What You Probably Didn’t Know About the U.S. Dollar and Gold

I turned bullish on gold in the late ’90s, in my former post as a stockbroker.

The collapse of the “strong dollar policy” of that period formed one of the major premises of my case for gold at the time. However, by early 2005, as the currency reached my original target and began bouncing off its long-term lows, I recommended that clients no longer bet against the dollar, because I felt that the dollar would level off. Still, I wrote, gold prices were going to make their biggest move yet. As subsequent events proved, I had that one right.

Now, the gold story is this: The value of money is in danger of dropping precipitously again, and it is increasingly likely that the world monetary system will have another brush with hyperinflation akin to what occurred in the 1970s, except this time, worse.

The evidence supporting this thesis is devastating, yet this story is scarcely factored into gold values, let alone financial markets. That is, we have seen a rush to gold when the foreign exchange value of the U.S. dollar has crumbled, whenever some geopolitical boiling point has been reached, when other commodities have left the station, because the Chinese and Indian economies were heating up, and so on. But there has yet to be a significant enough deterioration of confidence in central banking institutions, or the quasi-fiat money they produce, to herald the kind of buying in which a person is “anxious to swap his money against ‘real’ goods, no matter whether he needs them or not, no matter how much money he has to pay for them,” according to Ludwig von Mises.

The evidence suggests we are headed there, but it also suggests that the most spectacular part of the bull market in gold must still lie ahead of us.

But the most interesting part about these “spectacular” moves in gold, where the market’s spotlight focuses entirely on the gold story (the greatest story never told), is the behavior of the currency markets.

What Most Investors Don’t Know About Gold and the U.S. Dollar

The biggest moves in the gold price occur when the foreign exchange value of the U.S. dollar is stable.

Did you get that? It may initially sound counterintuitive, but after reading this article, it shouldn’t.

Consider first the fact that the largest moves in gold’s free-trading history occurred in four brief periods each lasting two-three years: 1973-1975, 1978-1980, 1985-1987, and 2005-? We know that the first two of these occurred during bull markets in gold, the third one in a bear market rally, and the last one we believe to be a bull market move, which can hardly be considered arguable at this point. As a matter of fact, the two former periods and the last (current) one have something important in common — they saw the lowest (inverse) correlations with the currency. That is, they occurred when the U.S. dollar had reached some level of relative stability following a two-three year collapse in its foreign exchange rate.


Since we are still in the midst of the final period, I used the current gold and dollar price for the table, while measuring all the other periods from trough to peak.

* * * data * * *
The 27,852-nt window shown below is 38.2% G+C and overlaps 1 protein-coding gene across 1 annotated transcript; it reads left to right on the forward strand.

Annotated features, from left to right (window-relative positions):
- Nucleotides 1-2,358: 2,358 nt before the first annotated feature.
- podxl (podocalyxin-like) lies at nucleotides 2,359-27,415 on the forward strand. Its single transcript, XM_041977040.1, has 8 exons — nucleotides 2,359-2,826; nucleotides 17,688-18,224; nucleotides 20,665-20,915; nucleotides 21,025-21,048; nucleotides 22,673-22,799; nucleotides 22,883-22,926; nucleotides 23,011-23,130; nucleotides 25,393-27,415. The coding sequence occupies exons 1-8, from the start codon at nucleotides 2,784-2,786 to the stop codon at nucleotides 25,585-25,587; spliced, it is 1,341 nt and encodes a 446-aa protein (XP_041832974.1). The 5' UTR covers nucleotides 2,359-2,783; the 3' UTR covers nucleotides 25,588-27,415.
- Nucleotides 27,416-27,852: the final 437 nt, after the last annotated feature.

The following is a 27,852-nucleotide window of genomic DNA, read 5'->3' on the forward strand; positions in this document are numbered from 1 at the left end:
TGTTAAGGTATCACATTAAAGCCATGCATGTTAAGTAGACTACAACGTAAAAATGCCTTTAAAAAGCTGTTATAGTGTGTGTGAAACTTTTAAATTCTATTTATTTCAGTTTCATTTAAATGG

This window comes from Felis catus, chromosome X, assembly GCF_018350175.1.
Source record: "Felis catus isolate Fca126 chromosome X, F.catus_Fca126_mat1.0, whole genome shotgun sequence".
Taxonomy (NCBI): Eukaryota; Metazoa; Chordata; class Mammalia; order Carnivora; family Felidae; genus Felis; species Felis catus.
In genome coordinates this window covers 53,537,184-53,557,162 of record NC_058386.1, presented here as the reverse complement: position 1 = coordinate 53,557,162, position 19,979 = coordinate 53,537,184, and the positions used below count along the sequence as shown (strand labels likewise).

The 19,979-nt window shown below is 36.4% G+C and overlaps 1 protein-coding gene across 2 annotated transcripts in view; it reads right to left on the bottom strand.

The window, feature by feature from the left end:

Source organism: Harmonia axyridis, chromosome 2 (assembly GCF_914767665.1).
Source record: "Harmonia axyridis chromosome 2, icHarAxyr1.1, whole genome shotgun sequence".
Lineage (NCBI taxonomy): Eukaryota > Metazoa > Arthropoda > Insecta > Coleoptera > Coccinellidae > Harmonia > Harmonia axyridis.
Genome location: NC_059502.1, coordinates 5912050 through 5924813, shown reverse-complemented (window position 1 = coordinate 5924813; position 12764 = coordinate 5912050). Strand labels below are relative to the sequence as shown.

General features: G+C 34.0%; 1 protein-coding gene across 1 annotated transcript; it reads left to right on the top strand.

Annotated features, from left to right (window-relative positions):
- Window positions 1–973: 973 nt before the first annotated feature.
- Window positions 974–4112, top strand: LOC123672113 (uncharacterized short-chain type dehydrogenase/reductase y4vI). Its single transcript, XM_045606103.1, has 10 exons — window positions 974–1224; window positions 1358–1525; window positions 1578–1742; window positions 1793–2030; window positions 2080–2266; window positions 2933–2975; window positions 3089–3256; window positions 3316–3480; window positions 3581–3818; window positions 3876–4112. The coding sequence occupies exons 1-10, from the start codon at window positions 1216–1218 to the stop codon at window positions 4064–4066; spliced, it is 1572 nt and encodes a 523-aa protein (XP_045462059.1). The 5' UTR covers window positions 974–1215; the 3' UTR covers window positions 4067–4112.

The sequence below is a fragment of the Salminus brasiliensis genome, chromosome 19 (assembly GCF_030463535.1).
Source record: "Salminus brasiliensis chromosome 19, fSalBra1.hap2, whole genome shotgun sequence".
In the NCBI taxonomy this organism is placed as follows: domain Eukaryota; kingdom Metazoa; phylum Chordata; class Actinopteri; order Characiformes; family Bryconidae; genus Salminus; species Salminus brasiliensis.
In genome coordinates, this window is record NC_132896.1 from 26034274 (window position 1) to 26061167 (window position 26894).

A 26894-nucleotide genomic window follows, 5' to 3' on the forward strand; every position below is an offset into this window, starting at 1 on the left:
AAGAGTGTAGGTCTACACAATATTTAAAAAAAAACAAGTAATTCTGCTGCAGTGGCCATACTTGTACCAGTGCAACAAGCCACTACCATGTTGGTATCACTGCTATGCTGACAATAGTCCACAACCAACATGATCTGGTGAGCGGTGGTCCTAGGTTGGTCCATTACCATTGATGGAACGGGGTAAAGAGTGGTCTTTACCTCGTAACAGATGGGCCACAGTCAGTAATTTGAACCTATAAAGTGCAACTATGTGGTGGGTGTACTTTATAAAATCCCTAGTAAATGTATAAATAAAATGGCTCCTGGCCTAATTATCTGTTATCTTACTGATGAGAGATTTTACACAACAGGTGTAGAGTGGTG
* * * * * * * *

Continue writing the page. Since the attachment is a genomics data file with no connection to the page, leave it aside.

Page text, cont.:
But if we take the high in gold prices last year as our peak, the gain in gold was actually 70%, and the U.S. dollar lost just 2% in this period — instead of the 51% and 0% originally in the table — hence making it more substantial than the bear market rally of 1985-1987, when the U.S. dollar dropped more precipitously…and nothing yet suggests those trends have ended.

Since its 1971 fix, the price of gold is up some 1,750%, or 18.5-fold.

Everyone will notice the general inverse relationship between the dollar and the gold price that can be seen in the chart, but it is not a well-known fact that the gains in the price of gold that occurred in the top three bull market moves alone (shaded regions in the above data series), where exchange rates were most stable, explain nearly two-thirds of this whole move in gold prices — more than $400 of the gain from $35 to $650 — while the U.S. dollar’s foreign exchange rate fell less than 5% net.


If we apply the 1970s model to the current move that started in 2005, we would suggest that it could end in late 2007 with a run in gold prices to somewhere between $900-1,200, and the dollar might well be only a few points from where it is today when it all blows over. Both of the instances of dollar stability in the ’70s saw the most spectacular gains in the gold price, and by all counts, the same factors are at play today. Investors were surely just as surprised by it then as they will be today.

There are a lot of strong arguments for why the dollar should continue to new lows. For instance:

  • It is no longer an intrinsically viable reserve currency
  • China may buy fewer dollars
  • The size of the U.S. trade deficit still suggests that it is cheaper to import goods than produce in U.S.
  • The trend in interest rate differentials probably favors the foreign currencies in the medium term.

But these arguments may already be factored in the medium-term (three-18 months) currency outlook, and attention should perhaps be drawn to the overlooked bullish arguments favoring the U.S. dollar.

For some of these arguments have potency, yet are least considered.

Here are two very important arguments for this time horizon:

  • Money supply inflation by international central banks has exceeded the Fed’s for four years
  • Risk premiums have more upside adjustment in foreign currencies than in the U.S. dollar

Don’t worry if you don’t understand these things.

The main point of this article is to illustrate the historical precedent behind a potentially bullish gold price explosion, regardless of whether the U.S. dollar makes new lows or not.

The historical fact is that gold’s biggest moves occur when the U.S. dollar is relatively stable.

Now you know what few people do.

Ed Bugos

August 27, 2007